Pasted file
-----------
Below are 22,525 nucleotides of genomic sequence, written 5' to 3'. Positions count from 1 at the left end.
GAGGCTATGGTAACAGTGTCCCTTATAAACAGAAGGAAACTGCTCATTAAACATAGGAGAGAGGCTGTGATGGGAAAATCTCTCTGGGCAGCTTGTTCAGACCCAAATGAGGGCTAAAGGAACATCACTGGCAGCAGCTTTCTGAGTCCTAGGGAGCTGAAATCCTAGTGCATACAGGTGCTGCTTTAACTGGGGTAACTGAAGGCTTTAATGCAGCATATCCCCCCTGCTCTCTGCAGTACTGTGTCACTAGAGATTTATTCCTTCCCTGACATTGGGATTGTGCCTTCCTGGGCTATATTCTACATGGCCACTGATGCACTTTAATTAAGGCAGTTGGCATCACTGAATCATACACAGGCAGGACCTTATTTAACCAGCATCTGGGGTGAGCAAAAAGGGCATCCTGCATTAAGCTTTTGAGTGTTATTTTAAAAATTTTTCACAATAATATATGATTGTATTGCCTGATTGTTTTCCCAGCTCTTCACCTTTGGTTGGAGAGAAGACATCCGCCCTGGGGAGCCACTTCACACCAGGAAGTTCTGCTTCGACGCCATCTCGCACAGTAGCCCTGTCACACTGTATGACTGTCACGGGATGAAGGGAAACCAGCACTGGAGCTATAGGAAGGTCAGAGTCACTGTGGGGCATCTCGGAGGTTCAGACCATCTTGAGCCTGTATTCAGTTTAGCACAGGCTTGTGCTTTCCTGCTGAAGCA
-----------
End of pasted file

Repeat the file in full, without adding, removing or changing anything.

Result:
Below are 22,525 nucleotides of genomic sequence, written 5' to 3'. Positions count from 1 at the left end.
GAGGCTATGGTAACAGTGTCCCTTATAAACAGAAGGAAACTGCTCATTAAACATAGGAGAGAGGCTGTGATGGGAAAATCTCTCTGGGCAGCTTGTTCAGACCCAAATGAGGGCTAAAGGAACATCACTGGCAGCAGCTTTCTGAGTCCTAGGGAGCTGAAATCCTAGTGCATACAGGTGCTGCTTTAACTGGGGTAACTGAAGGCTTTAATGCAGCATATCCCCCCTGCTCTCTGCAGTACTGTGTCACTAGAGATTTATTCCTTCCCTGACATTGGGATTGTGCCTTCCTGGGCTATATTCTACATGGCCACTGATGCACTTTAATTAAGGCAGTTGGCATCACTGAATCATACACAGGCAGGACCTTATTTAACCAGCATCTGGGGTGAGCAAAAAGGGCATCCTGCATTAAGCTTTTGAGTGTTATTTTAAAAATTTTTCACAATAATATATGATTGTATTGCCTGATTGTTTTCCCAGCTCTTCACCTTTGGTTGGAGAGAAGACATCCGCCCTGGGGAGCCACTTCACACCAGGAAGTTCTGCTTCGACGCCATCTCGCACAGTAGCCCTGTCACACTGTATGACTGTCACGGGATGAAGGGAAACCAGCACTGGAGCTATAGGAAGGTCAGAGTCACTGTGGGGCATCTCGGAGGTTCAGACCATCTTGAGCCTGTATTCAGTTTAGCACAGGCTTGTGCTTTCCTGCTGAAGCA